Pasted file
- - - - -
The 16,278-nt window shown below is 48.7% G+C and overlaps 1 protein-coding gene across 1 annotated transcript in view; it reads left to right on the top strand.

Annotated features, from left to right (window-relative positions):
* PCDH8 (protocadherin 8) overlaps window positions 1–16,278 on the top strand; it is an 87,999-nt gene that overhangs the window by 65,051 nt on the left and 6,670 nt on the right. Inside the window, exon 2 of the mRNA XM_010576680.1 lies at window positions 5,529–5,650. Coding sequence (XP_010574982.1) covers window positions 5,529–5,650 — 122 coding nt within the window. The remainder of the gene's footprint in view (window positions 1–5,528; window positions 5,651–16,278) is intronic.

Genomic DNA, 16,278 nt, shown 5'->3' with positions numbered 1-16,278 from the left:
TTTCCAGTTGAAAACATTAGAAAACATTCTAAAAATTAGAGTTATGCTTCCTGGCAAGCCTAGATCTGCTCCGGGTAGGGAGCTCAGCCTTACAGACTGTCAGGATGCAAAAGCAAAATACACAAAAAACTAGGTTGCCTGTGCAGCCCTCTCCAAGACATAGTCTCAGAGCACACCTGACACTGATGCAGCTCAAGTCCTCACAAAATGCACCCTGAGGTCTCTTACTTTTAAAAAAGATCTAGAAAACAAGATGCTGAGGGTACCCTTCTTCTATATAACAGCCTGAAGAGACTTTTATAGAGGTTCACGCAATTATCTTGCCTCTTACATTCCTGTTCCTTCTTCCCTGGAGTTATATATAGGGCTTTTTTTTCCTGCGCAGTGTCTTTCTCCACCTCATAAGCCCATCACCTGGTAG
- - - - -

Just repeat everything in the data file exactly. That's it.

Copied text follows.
The 16,278-nt window shown below is 48.7% G+C and overlaps 1 protein-coding gene across 1 annotated transcript in view; it reads left to right on the top strand.

Annotated features, from left to right (window-relative positions):
* PCDH8 (protocadherin 8) overlaps window positions 1–16,278 on the top strand; it is an 87,999-nt gene that overhangs the window by 65,051 nt on the left and 6,670 nt on the right. Inside the window, exon 2 of the mRNA XM_010576680.1 lies at window positions 5,529–5,650. Coding sequence (XP_010574982.1) covers window positions 5,529–5,650 — 122 coding nt within the window. The remainder of the gene's footprint in view (window positions 1–5,528; window positions 5,651–16,278) is intronic.

Genomic DNA, 16,278 nt, shown 5'->3' with positions numbered 1-16,278 from the left:
TTTCCAGTTGAAAACATTAGAAAACATTCTAAAAATTAGAGTTATGCTTCCTGGCAAGCCTAGATCTGCTCCGGGTAGGGAGCTCAGCCTTACAGACTGTCAGGATGCAAAAGCAAAATACACAAAAAACTAGGTTGCCTGTGCAGCCCTCTCCAAGACATAGTCTCAGAGCACACCTGACACTGATGCAGCTCAAGTCCTCACAAAATGCACCCTGAGGTCTCTTACTTTTAAAAAAGATCTAGAAAACAAGATGCTGAGGGTACCCTTCTTCTATATAACAGCCTGAAGAGACTTTTATAGAGGTTCACGCAATTATCTTGCCTCTTACATTCCTGTTCCTTCTTCCCTGGAGTTATATATAGGGCTTTTTTTTCCTGCGCAGTGTCTTTCTCCACCTCATAAGCCCATCACCTGGTAG